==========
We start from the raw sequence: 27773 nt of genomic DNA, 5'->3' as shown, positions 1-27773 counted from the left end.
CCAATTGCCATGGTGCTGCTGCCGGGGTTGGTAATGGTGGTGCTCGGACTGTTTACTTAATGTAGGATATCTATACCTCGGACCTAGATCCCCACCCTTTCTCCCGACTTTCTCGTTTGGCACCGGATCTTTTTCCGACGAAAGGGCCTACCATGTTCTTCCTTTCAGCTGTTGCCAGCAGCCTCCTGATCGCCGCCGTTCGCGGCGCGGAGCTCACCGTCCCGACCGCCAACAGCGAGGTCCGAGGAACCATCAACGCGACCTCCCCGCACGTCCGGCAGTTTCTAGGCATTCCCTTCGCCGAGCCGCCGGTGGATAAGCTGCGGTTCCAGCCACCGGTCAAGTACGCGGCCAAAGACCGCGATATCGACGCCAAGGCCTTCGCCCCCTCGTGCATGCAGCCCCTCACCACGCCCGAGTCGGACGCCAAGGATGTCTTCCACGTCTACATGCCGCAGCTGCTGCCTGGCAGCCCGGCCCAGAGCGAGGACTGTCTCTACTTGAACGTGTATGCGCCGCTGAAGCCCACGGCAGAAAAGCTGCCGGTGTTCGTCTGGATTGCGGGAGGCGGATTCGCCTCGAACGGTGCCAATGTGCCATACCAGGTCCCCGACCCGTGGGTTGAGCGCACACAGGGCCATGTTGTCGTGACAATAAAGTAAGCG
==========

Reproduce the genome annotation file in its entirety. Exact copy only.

We start from the raw sequence: 27773 nt of genomic DNA, 5'->3' as shown, positions 1-27773 counted from the left end.
CCAATTGCCATGGTGCTGCTGCCGGGGTTGGTAATGGTGGTGCTCGGACTGTTTACTTAATGTAGGATATCTATACCTCGGACCTAGATCCCCACCCTTTCTCCCGACTTTCTCGTTTGGCACCGGATCTTTTTCCGACGAAAGGGCCTACCATGTTCTTCCTTTCAGCTGTTGCCAGCAGCCTCCTGATCGCCGCCGTTCGCGGCGCGGAGCTCACCGTCCCGACCGCCAACAGCGAGGTCCGAGGAACCATCAACGCGACCTCCCCGCACGTCCGGCAGTTTCTAGGCATTCCCTTCGCCGAGCCGCCGGTGGATAAGCTGCGGTTCCAGCCACCGGTCAAGTACGCGGCCAAAGACCGCGATATCGACGCCAAGGCCTTCGCCCCCTCGTGCATGCAGCCCCTCACCACGCCCGAGTCGGACGCCAAGGATGTCTTCCACGTCTACATGCCGCAGCTGCTGCCTGGCAGCCCGGCCCAGAGCGAGGACTGTCTCTACTTGAACGTGTATGCGCCGCTGAAGCCCACGGCAGAAAAGCTGCCGGTGTTCGTCTGGATTGCGGGAGGCGGATTCGCCTCGAACGGTGCCAATGTGCCATACCAGGTCCCCGACCCGTGGGTTGAGCGCACACAGGGCCATGTTGTCGTGACAATAAAGTAAGCG